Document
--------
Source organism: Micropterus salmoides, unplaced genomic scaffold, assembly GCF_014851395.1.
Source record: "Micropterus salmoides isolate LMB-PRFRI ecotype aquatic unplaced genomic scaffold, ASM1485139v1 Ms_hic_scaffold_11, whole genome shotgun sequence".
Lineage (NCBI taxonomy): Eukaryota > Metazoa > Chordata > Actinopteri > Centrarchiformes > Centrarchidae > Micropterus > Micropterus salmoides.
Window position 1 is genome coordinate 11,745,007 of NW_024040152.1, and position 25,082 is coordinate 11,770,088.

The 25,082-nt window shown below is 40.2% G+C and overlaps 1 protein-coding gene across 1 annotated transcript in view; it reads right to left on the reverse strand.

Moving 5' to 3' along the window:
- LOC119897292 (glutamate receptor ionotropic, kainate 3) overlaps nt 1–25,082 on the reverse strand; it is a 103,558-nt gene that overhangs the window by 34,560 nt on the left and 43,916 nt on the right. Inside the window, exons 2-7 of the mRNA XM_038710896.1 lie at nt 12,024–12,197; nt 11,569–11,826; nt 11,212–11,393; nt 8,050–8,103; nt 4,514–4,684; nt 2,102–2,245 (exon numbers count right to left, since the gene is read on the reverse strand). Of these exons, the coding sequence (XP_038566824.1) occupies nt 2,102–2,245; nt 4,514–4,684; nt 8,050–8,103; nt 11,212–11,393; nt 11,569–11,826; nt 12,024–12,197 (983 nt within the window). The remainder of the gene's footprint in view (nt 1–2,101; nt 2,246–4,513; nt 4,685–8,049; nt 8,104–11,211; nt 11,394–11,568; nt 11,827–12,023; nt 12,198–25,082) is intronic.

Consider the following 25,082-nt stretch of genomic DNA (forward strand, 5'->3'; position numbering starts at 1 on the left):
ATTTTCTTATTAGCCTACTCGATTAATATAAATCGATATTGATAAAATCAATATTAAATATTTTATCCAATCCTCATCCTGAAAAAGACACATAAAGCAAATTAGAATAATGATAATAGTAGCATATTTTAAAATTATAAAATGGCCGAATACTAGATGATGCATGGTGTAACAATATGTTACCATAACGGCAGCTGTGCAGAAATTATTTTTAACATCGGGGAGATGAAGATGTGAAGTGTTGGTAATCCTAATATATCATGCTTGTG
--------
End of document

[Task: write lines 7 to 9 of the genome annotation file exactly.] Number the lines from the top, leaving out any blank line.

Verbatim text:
- LOC119897292 (glutamate receptor ionotropic, kainate 3) overlaps nt 1–25,082 on the reverse strand; it is a 103,558-nt gene that overhangs the window by 34,560 nt on the left and 43,916 nt on the right. Inside the window, exons 2-7 of the mRNA XM_038710896.1 lie at nt 12,024–12,197; nt 11,569–11,826; nt 11,212–11,393; nt 8,050–8,103; nt 4,514–4,684; nt 2,102–2,245 (exon numbers count right to left, since the gene is read on the reverse strand). Of these exons, the coding sequence (XP_038566824.1) occupies nt 2,102–2,245; nt 4,514–4,684; nt 8,050–8,103; nt 11,212–11,393; nt 11,569–11,826; nt 12,024–12,197 (983 nt within the window). The remainder of the gene's footprint in view (nt 1–2,101; nt 2,246–4,513; nt 4,685–8,049; nt 8,104–11,211; nt 11,394–11,568; nt 11,827–12,023; nt 12,198–25,082) is intronic.

Consider the following 25,082-nt stretch of genomic DNA (forward strand, 5'->3'; position numbering starts at 1 on the left):
ATTTTCTTATTAGCCTACTCGATTAATATAAATCGATATTGATAAAATCAATATTAAATATTTTATCCAATCCTCATCCTGAAAAAGACACATAAAGCAAATTAGAATAATGATAATAGTAGCATATTTTAAAATTATAAAATGGCCGAATACTAGATGATGCATGGTGTAACAATATGTTACCATAACGGCAGCTGTGCAGAAATTATTTTTAACATCGGGGAGATGAAGATGTGAAGTGTTGGTAATCCTAATATATCATGCTTGTG